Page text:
Taking place in the derelict, remote Italian countryside, we delve into the life of a dysfunctional family of beekeepers who produce a high-standard of honey – led, seemingly, by the scruffy anarchist and tyrant that nobody pays any attention to, Wolfgang (Sam Louwyck), whose idealistic, non-conformist approach to life is a thorn in the side of his beleaguered wife Angelica (played by the director’s sister Alba Rohrwacher), and four daughters. Believing he’s in command, stamping his authority with a harsh thud, instead that duty belongs to his undervalued eldest, Gelsomina (Maria Alexandra Lungu), who keeps this family together, and in a bid to improve their fortunes and seek a better existence, she enters them on to a TV show, hosted by the beguiling, angelic Milly Catena (Monica Bellucci) that awards local farmers for their traditional produce – much to her father’s dismay.
Each and every dynamic between these primary set of characters – which also includes family friend Coco (Sabine Timoteo) and the mute, brooding teenager Martin (Luis Huilca) who’s on the run from the law, but offered a place to bide his time given Wolfgang’s yearning for a son, and heir – are layered, complex relationships, that make for a thought-provoking piece of cinema. The Wonders is a film made by a filmmaker with a very distinct vision – and a vision that has been fully realised, as just the way the bees and the family’s pet camel represent Gelsomina; diligent, hard-working but ultimately under-appreciated. Or the way Bellucci’s Milly Catena is symbolic of an angel, dressed in white and offering a way out of this exhausting livelihood. Yet there is an endearment to this family’s failings, it makes them seem, well, normal.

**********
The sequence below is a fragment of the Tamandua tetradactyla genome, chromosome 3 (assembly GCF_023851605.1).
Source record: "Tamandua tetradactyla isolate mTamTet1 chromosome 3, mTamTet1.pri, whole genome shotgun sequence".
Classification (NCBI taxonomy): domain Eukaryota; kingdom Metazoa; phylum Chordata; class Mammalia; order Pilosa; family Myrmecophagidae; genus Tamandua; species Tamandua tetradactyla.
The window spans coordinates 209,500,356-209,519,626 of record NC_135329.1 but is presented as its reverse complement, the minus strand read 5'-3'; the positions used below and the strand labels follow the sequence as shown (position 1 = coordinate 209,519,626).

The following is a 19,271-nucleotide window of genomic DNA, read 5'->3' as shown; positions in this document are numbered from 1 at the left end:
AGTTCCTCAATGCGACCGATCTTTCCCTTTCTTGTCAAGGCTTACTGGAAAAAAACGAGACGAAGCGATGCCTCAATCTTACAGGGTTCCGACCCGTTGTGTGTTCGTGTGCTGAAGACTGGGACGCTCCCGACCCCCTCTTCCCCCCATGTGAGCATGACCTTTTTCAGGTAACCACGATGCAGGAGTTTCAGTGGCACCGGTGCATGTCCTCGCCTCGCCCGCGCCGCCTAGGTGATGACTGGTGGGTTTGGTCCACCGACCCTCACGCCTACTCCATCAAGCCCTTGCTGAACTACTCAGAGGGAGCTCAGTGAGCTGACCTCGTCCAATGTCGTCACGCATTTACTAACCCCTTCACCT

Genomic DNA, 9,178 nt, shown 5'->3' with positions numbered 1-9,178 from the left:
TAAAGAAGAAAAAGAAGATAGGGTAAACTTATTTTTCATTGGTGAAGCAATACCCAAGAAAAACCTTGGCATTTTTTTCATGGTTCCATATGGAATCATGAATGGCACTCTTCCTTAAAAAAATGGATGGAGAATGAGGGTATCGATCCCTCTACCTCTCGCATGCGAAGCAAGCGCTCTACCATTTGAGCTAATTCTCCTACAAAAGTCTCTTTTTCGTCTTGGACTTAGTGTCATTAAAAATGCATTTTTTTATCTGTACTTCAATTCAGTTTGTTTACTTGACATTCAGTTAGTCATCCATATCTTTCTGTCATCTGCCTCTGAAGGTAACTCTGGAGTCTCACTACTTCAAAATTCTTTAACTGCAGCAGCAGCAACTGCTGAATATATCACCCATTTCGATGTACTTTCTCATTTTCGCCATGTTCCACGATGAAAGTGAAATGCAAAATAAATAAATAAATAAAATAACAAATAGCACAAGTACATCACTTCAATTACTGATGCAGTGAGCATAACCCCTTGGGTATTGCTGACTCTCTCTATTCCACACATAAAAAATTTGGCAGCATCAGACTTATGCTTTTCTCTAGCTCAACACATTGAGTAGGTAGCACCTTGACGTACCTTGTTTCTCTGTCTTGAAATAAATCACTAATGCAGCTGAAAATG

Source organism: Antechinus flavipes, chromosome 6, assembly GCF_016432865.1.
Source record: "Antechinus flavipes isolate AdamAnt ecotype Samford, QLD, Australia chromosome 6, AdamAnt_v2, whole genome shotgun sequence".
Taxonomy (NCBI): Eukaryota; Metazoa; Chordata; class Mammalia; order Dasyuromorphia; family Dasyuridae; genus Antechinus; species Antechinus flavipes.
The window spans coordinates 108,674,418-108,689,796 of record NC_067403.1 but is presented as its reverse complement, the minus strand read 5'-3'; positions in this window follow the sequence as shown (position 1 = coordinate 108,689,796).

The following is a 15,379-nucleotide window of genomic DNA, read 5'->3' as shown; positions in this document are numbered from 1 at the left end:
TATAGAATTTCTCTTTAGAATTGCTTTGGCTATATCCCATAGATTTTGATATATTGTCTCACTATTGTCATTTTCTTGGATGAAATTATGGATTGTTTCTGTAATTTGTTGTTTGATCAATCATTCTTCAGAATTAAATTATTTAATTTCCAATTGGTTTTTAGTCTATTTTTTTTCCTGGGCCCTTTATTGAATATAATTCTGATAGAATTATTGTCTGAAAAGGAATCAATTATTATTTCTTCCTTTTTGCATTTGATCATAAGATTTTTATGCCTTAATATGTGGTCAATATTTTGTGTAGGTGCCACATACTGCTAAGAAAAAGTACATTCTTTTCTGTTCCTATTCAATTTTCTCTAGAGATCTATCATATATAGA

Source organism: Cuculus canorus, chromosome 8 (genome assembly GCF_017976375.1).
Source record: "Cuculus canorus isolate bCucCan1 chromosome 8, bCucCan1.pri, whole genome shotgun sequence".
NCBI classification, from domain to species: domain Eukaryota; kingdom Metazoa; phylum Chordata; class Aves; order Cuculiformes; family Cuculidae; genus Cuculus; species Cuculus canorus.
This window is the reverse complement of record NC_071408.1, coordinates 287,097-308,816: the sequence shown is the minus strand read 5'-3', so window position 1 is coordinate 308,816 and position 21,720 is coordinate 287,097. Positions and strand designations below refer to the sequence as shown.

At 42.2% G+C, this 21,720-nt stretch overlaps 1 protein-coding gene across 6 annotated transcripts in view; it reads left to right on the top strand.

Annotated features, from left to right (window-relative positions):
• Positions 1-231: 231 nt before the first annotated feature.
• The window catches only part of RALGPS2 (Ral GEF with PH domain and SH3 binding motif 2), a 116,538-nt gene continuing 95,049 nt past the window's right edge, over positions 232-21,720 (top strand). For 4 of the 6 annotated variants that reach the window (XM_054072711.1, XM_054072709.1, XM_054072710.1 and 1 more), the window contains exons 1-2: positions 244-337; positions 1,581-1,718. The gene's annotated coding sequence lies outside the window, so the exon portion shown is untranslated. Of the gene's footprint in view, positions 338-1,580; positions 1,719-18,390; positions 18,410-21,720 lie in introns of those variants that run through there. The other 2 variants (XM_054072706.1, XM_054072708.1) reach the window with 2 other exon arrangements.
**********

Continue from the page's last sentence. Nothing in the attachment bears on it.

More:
That normality is most prevalent when the family turn up on the TV show, where Rohrwacher has taken notes from her contemporaries Matteo Garrone and Paolo Sorrentino and their respective pictures Reality and The Great Beauty, in how celebrity culture and the entertainment industry is presented as a distorted, surrealist fantasy of sorts, that alienates the protagonist and in turn, the viewer. We garner such a deranged, abstract view of this world that seems so alien – and for the first time in this production, we see the world from Wolfgang’s perspective; as a foreigner to it all.
The Wonders is a striking picture that offers a wondrous visual experience, complete with an ineffable, indelible atmosphere. There’s so much at play here though, that you do leave feeling as though there’s still so much to explore. This will undoubtedly be enriched on a second viewing, and maybe, just maybe, understood on a third.